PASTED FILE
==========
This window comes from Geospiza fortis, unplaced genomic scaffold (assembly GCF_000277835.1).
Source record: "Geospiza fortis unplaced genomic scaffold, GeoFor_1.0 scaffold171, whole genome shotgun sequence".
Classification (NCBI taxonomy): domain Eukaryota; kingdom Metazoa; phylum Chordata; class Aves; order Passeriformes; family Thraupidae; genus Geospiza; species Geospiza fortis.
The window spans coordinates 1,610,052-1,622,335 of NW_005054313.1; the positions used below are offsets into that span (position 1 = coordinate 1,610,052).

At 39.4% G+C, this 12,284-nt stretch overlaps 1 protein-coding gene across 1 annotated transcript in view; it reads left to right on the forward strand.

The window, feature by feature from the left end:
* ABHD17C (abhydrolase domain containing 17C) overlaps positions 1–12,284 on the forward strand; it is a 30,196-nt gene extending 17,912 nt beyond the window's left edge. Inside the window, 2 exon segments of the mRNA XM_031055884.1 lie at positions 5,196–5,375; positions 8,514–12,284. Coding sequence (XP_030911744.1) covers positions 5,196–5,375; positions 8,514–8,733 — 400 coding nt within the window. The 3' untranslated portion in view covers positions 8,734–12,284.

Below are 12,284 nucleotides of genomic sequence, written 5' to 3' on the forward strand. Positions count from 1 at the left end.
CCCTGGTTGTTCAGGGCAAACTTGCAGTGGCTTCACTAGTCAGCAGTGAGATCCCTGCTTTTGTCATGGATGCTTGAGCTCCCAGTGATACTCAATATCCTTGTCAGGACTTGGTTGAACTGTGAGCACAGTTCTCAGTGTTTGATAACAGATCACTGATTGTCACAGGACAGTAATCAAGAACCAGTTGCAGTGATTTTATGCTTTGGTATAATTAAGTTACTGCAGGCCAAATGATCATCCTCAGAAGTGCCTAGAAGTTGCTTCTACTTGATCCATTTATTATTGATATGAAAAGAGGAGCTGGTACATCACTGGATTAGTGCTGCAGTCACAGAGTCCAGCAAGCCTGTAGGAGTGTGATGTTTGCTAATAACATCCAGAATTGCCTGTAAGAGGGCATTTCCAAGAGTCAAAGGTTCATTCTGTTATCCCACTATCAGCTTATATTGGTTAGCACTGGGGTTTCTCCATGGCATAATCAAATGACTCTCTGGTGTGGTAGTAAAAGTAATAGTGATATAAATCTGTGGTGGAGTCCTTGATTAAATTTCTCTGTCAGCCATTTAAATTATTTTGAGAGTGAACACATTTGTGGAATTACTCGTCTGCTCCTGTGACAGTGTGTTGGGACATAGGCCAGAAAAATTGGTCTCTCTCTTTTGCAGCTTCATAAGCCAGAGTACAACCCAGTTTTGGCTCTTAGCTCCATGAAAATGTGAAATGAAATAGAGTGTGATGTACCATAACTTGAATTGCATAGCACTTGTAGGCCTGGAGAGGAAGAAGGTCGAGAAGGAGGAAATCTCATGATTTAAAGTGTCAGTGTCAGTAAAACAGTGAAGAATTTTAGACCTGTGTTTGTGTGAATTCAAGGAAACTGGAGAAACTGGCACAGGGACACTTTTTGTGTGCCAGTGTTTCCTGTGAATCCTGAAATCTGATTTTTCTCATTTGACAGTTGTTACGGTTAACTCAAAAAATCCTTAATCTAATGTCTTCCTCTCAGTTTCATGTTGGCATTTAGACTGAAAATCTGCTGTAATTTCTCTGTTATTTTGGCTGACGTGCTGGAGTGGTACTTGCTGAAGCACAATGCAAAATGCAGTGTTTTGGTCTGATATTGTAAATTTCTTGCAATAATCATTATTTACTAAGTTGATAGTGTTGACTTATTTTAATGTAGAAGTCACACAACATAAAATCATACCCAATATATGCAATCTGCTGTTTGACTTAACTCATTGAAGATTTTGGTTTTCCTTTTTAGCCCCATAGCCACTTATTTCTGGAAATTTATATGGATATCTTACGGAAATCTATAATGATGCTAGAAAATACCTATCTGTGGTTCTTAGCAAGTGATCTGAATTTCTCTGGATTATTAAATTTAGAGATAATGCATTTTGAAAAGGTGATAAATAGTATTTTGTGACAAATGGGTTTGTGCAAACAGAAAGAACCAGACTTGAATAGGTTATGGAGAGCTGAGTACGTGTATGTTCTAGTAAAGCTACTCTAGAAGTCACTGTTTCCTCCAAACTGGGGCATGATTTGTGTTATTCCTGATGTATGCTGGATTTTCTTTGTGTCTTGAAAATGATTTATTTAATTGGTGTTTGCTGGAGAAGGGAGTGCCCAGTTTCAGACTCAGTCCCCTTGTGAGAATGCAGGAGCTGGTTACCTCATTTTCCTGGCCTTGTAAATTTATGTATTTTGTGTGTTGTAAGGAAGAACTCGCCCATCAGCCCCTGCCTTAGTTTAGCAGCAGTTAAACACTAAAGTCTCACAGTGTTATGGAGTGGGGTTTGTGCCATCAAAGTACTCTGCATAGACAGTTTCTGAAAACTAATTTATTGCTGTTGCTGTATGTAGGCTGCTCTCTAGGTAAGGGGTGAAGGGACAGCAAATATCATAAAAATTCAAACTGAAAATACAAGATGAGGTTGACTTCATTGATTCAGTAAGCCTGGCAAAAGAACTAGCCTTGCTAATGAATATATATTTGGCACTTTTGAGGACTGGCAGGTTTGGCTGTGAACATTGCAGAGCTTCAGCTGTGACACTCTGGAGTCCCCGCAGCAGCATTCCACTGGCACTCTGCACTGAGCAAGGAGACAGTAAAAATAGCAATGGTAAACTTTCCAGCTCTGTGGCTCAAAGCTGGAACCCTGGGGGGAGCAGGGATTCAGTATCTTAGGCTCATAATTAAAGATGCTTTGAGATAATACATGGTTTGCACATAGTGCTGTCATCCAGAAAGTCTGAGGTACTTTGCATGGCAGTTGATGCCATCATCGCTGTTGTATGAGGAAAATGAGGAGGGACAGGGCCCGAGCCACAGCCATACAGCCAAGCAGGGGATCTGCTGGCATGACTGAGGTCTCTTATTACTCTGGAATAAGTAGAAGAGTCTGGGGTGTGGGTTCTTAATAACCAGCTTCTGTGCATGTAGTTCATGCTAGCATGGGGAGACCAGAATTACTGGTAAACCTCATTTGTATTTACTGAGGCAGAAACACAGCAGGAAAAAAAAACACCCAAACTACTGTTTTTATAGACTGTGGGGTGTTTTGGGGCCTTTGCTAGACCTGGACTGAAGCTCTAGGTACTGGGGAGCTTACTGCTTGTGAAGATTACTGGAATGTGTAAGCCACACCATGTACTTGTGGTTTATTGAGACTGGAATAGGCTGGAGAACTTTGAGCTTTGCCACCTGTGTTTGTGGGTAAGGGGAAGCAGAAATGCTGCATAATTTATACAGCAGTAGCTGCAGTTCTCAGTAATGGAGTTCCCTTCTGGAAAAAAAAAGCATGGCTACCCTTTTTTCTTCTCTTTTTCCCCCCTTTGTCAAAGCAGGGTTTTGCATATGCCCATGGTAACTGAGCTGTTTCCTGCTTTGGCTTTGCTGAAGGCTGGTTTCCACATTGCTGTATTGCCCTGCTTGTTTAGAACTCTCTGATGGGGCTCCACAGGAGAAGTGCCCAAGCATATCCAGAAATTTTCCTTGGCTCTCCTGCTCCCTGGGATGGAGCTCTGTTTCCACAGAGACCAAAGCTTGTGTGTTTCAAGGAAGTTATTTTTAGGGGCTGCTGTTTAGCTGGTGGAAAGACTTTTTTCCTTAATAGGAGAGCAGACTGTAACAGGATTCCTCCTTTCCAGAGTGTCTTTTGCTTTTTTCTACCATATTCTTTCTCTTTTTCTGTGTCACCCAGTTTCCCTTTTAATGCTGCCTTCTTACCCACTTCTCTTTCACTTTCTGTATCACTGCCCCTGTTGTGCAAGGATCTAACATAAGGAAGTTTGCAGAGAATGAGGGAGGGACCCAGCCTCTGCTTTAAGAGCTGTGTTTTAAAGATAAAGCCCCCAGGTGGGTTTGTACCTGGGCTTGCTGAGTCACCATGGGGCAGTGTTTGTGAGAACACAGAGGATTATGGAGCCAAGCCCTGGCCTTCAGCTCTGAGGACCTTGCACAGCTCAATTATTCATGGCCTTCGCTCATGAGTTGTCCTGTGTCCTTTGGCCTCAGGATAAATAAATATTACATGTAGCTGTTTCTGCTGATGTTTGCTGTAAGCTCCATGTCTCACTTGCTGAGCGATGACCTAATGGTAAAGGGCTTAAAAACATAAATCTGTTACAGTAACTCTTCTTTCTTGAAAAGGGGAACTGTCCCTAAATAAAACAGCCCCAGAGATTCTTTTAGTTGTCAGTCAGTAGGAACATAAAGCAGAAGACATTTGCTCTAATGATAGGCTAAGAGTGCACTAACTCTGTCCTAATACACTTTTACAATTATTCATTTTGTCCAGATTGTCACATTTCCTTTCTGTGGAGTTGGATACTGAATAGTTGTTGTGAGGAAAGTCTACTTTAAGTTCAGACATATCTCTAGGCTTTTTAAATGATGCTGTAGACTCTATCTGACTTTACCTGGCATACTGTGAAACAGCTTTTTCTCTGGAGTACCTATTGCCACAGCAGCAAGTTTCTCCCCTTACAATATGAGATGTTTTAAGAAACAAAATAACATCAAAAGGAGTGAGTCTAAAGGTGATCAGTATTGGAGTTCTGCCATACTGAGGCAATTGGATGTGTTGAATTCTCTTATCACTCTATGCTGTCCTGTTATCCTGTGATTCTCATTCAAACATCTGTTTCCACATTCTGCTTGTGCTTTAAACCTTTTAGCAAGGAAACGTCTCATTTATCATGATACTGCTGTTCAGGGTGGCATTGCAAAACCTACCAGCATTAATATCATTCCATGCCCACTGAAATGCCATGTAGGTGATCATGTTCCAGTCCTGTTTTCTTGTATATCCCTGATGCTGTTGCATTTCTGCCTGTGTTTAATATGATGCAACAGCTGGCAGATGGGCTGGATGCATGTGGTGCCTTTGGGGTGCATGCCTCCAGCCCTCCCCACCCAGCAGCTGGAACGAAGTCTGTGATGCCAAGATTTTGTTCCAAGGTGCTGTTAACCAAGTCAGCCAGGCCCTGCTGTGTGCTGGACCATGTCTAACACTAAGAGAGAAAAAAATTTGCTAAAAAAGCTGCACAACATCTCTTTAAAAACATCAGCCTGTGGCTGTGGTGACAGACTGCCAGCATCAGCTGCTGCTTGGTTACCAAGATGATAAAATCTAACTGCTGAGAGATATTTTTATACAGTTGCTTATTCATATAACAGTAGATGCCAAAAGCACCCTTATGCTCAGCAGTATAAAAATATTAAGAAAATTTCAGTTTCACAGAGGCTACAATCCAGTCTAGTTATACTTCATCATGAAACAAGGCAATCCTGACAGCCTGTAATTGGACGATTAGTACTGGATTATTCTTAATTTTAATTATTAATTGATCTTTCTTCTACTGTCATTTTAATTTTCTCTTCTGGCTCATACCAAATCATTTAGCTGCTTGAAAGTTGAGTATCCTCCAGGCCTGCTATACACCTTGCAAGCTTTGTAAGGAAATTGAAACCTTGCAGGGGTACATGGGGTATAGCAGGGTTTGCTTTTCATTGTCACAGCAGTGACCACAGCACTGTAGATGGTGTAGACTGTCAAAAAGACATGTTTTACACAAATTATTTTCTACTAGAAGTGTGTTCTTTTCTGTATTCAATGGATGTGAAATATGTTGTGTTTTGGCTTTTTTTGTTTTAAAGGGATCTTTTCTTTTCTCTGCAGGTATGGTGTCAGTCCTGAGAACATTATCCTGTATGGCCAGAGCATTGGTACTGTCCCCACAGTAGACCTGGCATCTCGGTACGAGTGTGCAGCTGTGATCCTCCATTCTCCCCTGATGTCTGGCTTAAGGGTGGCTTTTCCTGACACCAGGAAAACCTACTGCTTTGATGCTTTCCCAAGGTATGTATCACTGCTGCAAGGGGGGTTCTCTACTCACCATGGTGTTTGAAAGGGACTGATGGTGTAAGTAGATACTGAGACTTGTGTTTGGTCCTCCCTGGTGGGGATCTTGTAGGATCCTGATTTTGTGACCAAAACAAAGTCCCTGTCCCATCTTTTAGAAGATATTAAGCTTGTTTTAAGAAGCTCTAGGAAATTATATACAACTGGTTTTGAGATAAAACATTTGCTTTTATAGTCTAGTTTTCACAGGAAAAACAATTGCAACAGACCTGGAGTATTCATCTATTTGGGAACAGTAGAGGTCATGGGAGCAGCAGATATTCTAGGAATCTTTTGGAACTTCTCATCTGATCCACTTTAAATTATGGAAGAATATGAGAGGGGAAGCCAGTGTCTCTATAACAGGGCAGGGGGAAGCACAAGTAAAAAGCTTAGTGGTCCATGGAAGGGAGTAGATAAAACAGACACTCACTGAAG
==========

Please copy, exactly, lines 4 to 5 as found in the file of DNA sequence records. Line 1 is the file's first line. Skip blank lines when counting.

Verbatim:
The window spans coordinates 1,610,052-1,622,335 of NW_005054313.1; the positions used below are offsets into that span (position 1 = coordinate 1,610,052).

At 39.4% G+C, this 12,284-nt stretch overlaps 1 protein-coding gene across 1 annotated transcript in view; it reads left to right on the forward strand.